We could just jump off and swim.

At 11 P.M.,

Stefania's mother,
Maria, calls her husband,

but he doesn't hear the phone.

Maria calls a family friend next,

who hears Louisa cry,

"I don't know how
to swim. Help me."

My mother said,

"don't worry. You
can hold on to me.

I will take care of you."

And then he heard, "we're
sliding into the water,"

and a splash, as if the
phone was falling into the sea.

The body of Maria's friend, Louisa,

would later be found with other victims.

But Stefania's mother is
never heard from again,

and her fate is a mystery.

In the morning,

the Costa Concordia lies on her side

near porto Giglio.

The coast guard and fire rescue

start searching for anyone still aboard.

A local restaurant owner

displays the first photo of the rescue

that flashed around the world.

Man, translated: This photo
was requested by the firemen

who went to recover the bodies.

30 people will be confirmed dead,

with two still missing:

Stefania's mother

and a young waiter from
India, Russell Rubello.

Relatives fear the worst,

but there can't be closure
until the wreck is righted

and the submerged decks
are completely searched.

Almost two years later,
the 114,000-ton ship,

with another 60,000 tons of contents,

is collapsing from its own weight.

It has become an environmental hazard,

threatening the entire coastline.

The Costa Concordia must be removed.

If it was an empty shell,

the salvage crew could simply cut her up.

But because the ship is
packed with personal effects

and possibly the remains of two people,

that isn't an option.

There's only one plan:

Pull the Concordia
upright and tow her away.

But the great ship

is perched on top of two
undersea granite pinnacles.

One wrong move will twist her in two,

or send her spinning into the abyss.

But they have to try.

After more than a year of research,

experts came to a shocking conclusion:

It's now or never.

The Concordia may not
survive another winter intact.

She's an environmental time bomb.

Yeah, go ahead.

Yeah, you got a crew
change in 10, 15 minutes?

Senior salvage master Nick Sloane

has tackled some of the
world's toughest marine fixes,

like huge oil tankers snapped in half

by waves off of South Africa's coast.

Depending on the weather,

that looks more sheltered down aft.

But this one is beyond compare.

Then when you stand on board,

you see how absolutely big it is,

and you really realize
what you've got yourself into.

Two things make it particularly difficult.

One is the size of the
ship, and then the location.

So if you look at Giglio,

the location where
she sat on the two reefs,

and you combine the two assets together,

it's just off the scale.

Ok, let's get ready for deck.

These guys are a rare breed.

They can mobilize within hours,

ready to attack sudden disasters.

Now they're taking on the
most challenging wreck removal

ever attempted.

Righting the Concordia

will require nearly 500
experts from 24 nations.

Once upright,

she will be refloated and
towed to a shipyard in July.

We have one of the largest salvage teams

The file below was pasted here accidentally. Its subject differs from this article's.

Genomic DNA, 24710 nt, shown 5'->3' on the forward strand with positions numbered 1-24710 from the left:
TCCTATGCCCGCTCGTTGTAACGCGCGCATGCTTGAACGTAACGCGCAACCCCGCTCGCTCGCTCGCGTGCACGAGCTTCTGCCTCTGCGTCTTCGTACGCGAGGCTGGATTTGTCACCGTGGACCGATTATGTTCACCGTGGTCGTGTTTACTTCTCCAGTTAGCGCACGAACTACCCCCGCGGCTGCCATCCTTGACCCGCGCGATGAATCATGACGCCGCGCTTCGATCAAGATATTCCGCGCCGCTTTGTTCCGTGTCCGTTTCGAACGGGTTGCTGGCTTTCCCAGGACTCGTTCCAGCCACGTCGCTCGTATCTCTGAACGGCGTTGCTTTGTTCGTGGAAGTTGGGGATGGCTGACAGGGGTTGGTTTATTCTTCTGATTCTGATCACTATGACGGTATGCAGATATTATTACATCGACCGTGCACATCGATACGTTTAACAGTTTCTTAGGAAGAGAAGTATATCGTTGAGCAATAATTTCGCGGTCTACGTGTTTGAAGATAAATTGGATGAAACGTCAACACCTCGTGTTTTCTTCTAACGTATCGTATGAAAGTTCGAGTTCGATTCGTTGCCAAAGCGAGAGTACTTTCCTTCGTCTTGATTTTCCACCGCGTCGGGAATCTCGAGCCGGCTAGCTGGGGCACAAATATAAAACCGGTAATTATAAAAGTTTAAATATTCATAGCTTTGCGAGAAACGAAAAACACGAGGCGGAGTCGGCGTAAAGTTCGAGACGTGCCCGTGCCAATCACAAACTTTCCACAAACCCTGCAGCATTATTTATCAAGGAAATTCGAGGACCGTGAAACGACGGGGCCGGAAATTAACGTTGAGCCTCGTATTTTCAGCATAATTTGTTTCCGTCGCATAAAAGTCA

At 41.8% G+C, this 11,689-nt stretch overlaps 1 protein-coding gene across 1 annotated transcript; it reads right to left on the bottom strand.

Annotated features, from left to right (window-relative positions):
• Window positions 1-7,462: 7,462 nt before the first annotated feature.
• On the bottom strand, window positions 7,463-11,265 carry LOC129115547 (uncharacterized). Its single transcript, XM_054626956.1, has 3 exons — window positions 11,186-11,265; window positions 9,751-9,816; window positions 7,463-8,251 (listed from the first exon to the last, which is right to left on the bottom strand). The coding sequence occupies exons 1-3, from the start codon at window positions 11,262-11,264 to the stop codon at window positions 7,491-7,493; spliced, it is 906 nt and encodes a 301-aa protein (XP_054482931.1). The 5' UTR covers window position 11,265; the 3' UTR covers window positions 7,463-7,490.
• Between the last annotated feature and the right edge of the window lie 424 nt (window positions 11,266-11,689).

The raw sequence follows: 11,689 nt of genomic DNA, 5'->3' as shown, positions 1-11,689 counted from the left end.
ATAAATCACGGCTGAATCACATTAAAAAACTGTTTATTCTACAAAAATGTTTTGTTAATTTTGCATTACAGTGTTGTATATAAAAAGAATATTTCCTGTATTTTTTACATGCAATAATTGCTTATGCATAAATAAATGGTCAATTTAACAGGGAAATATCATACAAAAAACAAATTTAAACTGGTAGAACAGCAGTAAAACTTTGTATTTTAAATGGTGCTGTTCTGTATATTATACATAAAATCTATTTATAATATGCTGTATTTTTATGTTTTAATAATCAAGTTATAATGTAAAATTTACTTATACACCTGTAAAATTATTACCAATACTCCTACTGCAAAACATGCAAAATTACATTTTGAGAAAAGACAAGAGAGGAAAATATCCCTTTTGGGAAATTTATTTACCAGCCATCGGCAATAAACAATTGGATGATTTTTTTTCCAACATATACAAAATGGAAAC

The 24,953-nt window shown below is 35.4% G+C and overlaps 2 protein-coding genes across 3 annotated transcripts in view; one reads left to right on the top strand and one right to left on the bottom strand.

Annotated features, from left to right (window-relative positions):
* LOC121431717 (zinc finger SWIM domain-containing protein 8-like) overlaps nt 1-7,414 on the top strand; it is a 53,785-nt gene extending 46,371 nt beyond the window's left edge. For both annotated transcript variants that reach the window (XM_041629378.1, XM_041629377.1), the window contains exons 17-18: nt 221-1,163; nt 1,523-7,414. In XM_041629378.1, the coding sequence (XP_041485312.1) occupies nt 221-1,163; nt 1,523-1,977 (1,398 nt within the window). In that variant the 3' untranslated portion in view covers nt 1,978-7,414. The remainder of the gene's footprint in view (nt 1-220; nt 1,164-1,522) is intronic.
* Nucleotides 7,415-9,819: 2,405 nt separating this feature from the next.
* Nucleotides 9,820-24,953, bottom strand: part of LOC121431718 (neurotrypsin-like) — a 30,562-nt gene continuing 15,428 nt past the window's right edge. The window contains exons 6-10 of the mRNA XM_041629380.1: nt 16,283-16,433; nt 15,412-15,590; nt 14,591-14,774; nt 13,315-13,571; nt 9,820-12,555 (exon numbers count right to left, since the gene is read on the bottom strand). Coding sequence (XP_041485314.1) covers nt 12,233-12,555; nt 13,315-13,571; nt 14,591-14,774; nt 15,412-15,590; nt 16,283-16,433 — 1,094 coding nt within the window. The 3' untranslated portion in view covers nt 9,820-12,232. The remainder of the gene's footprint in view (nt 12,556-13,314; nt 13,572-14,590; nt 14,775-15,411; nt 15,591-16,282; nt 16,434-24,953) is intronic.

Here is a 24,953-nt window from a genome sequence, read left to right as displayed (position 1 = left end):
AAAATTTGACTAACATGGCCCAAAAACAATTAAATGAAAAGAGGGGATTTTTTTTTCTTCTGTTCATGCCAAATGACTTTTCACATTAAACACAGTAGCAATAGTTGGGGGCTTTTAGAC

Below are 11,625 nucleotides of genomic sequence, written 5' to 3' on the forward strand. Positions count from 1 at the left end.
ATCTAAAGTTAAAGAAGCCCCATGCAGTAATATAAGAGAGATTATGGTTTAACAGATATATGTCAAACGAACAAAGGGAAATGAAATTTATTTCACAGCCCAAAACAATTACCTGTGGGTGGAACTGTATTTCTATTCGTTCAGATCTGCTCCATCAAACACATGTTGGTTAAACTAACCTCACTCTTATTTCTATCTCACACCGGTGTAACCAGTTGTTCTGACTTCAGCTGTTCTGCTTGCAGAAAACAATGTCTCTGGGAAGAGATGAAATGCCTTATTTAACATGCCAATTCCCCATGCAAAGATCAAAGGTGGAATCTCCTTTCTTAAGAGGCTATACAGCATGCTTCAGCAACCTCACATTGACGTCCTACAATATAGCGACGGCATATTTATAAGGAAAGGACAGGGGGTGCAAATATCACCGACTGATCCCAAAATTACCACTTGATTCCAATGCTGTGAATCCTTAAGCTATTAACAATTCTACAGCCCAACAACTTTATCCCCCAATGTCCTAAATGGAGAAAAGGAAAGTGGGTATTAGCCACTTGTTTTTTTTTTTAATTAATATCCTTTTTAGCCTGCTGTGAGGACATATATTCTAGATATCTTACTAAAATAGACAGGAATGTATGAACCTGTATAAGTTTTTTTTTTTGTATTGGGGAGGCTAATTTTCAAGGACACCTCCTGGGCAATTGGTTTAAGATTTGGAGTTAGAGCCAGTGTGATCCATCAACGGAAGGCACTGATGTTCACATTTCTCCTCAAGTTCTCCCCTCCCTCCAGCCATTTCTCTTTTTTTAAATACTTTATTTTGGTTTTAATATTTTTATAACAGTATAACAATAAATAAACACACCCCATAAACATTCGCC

ever put together in history.

Divers, welders, engineers,
fabricators, mariners...

Just everything you can think of.

It's huge.

Nick Sloane and his team

have put 18 months of backbreaking work

and could spend as much as $800 million

on the gamble that they can
pry the great ship off the rocks.

They'll get only one shot to do it right.

Salvage master Nick Sloane

is about to attempt an engineering miracle:

Raising the Costa Concordia
from its watery grave.

It's called the parbuckling project.

Parbuckling is a method
used to retrieve a sunken vessel

by using slings and weight to roll her.

On one side,

hydraulic Jacks will keep
her from sliding down...

While powerful Jacks on the opposite side

rotate her upright.

You can't really go
into a hardware store and say,

"I want one Costa
Concordia parbuckling kit,"

because they wouldn't
really know what you mean.

So everything that we have

has been designed and built by the team.

But the process has never been applied

to a passenger ship as large as Concordia.

The preparation alone is extraordinary.

First, the team fills in
beneath her sagging midsection

with 20,000 tons of giant cement bags

to support her tremendous weight.

The bags also level the sloping sea floor

and will help distribute the
massive forces on the ship.

Then, they weld 10-story ballast tanks,

called sponsons,

on her exposed side.

These will be filled with water

during the latter stage of the parbuckle

to assist the rotation...

And then emptied to add buoyancy
and to control her touchdown.

Next, they encircle
her with hydraulic Jacks

capable of shifting over 200,000 tons

of dead weight upright.

Nick Sloane and his team
are as ready as they can be.

How do you feel?


Yeah, we're looking
forward to getting her upright.

It's been a long 18 months.

And it's about time that we got her up.

The stakes are high for the engineers

and the locals.

A day before it's a go,

the people of Giglio call
in some help from above.

Local churches pray for success.

Priest, translated:
In particular,

we ask him to guide the hand of those

who are carrying out
the recovery of the ship.

It's a high-risk operation.

The wreck is so fragile

that Sloane has only
one shot to get it right.

If the ship breaks apart,

the two missing victims
might never be found

and the coast will be hopelessly polluted.

An engineering project this size

requires attention to every minute detail.

Sloane tested his approach
to righting the Concordia

through computer simulations.

But at first, all this advanced
technology brought bad news.

Just pulling the ship up
as is would end in disaster.

It looks like a bad car crash in the model.

And then it told us the bow
and the stern would fall off

if we didn't do corrective action.

The original simulations

identified two critical challenges.

First, the bow,

overhanging the support platforms

by nearly a football field,